Anyone who has suffered an injury can probably remember the after-effects, including pain, swelling or redness. These are signs that the body is fighting back against the injury. When tissue in the body is damaged, biological programs are activated to aid in tissue regeneration. An inflammatory response acts as a protective mechanism to enable repair and regeneration, helping the body to heal after injuries such as wounds and burns. However, the same mechanism may interfere with healing in situations in which foreign material is introduced, for example when synthetics are grafted to skin for dermal repair. In such cases, the inflammation may lead to tissue fibrosis, which creates an obstacle to proper physiological function.
The research group of Arun Sharma, PhD has been working on innovative approaches to tissue regeneration in order to improve the lives of patients with urinary bladder dysfunction. Among their breakthroughs was a medical model for regenerating bladders using stem cells harvested from a donor's own bone marrow, reported in the Proceedings of the National Academy of Sciences in 2013.
More recently, the team has developed a system that may protect against the inflammatory reaction that can negatively impact tissue growth, development and function. Self-assembling peptide amphiphiles (PAs) are biocompatible and biodegradable nanomaterials that have demonstrated utility in a wide range of settings and applications. Using an established urinary bladder augmentation model, the Sharma Group treated a highly pro-inflammatory biologic scaffold used in a wide array of settings with anti-inflammatory peptide amphiphiles (AIF-PAs). When compared with control PAs, the treated scaffold showed regenerative capacity while modulating the innate inflammatory response, resulting in superior bladder function.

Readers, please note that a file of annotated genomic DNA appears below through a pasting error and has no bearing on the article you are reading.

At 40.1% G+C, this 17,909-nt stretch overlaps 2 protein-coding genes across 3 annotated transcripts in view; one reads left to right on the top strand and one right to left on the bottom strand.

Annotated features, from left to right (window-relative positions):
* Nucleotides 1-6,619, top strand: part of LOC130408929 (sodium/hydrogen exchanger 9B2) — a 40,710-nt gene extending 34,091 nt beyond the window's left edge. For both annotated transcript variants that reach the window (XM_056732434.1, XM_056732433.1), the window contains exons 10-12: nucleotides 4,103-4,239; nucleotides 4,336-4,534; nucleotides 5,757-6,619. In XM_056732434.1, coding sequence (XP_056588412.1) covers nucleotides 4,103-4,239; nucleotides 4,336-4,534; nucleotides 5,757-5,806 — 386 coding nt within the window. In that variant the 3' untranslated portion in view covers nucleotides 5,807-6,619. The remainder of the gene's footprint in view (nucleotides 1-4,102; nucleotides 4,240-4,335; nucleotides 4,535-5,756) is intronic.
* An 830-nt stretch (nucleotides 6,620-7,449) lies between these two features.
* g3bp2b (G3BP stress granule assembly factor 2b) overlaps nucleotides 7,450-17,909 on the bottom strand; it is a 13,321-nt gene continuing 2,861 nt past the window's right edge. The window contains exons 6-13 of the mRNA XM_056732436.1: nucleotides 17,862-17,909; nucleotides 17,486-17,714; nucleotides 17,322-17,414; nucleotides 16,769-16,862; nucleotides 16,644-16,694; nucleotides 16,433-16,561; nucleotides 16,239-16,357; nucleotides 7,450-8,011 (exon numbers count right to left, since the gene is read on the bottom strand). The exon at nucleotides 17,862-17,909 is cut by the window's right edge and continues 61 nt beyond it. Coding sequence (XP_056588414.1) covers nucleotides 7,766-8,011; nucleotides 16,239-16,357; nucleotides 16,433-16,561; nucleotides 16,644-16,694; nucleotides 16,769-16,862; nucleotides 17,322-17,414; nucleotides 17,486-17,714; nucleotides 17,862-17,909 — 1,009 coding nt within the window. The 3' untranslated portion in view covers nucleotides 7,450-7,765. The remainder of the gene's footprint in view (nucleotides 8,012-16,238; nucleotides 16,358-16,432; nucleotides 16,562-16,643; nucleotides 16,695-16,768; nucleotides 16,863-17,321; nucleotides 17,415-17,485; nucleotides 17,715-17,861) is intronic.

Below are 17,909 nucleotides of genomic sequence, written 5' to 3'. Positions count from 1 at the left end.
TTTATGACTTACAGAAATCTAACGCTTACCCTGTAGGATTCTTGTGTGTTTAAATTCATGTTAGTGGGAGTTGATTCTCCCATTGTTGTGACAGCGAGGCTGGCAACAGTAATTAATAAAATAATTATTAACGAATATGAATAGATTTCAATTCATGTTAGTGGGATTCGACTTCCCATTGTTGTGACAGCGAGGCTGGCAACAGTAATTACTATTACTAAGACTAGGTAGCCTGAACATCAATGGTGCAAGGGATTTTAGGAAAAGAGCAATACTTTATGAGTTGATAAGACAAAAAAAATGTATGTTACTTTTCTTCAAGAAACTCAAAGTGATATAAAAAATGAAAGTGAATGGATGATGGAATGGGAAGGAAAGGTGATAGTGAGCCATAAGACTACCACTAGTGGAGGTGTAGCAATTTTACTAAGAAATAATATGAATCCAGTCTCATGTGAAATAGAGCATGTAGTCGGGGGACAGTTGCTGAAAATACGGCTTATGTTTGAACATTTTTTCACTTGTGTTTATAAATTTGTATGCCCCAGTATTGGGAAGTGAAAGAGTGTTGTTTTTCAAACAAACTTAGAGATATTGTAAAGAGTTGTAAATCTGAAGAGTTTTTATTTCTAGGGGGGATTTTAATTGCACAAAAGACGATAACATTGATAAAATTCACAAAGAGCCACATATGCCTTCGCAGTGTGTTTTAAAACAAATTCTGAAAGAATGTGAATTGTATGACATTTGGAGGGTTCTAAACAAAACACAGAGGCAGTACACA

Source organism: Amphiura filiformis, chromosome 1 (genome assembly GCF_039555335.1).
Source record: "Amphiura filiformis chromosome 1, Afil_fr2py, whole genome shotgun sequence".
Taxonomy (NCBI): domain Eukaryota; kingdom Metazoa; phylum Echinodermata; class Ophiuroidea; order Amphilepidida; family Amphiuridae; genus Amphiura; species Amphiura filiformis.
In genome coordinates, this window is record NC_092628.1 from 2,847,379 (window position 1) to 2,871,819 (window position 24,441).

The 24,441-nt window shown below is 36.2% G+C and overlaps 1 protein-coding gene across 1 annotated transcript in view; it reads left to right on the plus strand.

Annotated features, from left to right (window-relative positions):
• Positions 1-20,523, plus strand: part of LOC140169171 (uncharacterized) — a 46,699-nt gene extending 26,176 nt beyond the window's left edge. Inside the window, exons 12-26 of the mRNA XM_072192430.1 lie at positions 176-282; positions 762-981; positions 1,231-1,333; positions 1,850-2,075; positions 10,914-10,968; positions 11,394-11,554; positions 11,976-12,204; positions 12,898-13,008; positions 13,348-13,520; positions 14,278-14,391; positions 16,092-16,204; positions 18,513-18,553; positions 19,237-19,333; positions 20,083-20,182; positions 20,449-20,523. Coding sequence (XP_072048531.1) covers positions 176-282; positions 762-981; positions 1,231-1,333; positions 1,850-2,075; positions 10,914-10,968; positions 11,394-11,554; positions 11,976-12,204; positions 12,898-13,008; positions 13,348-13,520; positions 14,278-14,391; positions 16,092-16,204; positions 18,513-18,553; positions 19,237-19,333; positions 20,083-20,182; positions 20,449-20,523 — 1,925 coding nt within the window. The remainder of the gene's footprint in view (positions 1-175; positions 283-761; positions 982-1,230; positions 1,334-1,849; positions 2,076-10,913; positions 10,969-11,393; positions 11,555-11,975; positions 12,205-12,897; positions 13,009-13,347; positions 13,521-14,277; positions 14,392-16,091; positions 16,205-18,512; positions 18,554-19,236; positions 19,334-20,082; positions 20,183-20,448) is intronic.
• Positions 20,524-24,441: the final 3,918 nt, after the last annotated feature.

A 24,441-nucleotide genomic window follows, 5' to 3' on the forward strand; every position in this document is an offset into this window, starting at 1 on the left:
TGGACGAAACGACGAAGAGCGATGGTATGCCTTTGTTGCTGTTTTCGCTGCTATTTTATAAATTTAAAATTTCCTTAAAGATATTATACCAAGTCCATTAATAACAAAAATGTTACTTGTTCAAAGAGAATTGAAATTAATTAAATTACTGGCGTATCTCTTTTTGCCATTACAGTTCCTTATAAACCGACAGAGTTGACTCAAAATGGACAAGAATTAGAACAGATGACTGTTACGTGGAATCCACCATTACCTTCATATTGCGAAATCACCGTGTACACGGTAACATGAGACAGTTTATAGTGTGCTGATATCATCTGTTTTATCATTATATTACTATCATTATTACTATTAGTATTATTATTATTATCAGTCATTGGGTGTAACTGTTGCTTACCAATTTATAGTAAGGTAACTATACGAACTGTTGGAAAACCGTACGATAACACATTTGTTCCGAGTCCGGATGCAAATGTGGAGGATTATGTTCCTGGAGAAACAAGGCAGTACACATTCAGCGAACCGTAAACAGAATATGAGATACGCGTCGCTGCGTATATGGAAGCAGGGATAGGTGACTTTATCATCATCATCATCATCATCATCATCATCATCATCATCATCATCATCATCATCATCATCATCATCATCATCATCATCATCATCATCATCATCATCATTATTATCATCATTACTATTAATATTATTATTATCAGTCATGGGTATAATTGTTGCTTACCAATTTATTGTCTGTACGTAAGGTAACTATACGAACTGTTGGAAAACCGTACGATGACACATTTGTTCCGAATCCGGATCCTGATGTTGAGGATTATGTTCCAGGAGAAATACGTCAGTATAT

This work is published in the journal Biomaterials. Says Sharma, "Our findings are very relevant not just for bladder regeneration but for other types of tissue regeneration where foreign materials are utilized for structural support. I also envision the potential utility of these nanomolecules for the treatment of a wide range of dysfunctional inflammatory based conditions."
|Contact: Peggy Murphy|
Children's Memorial Hospital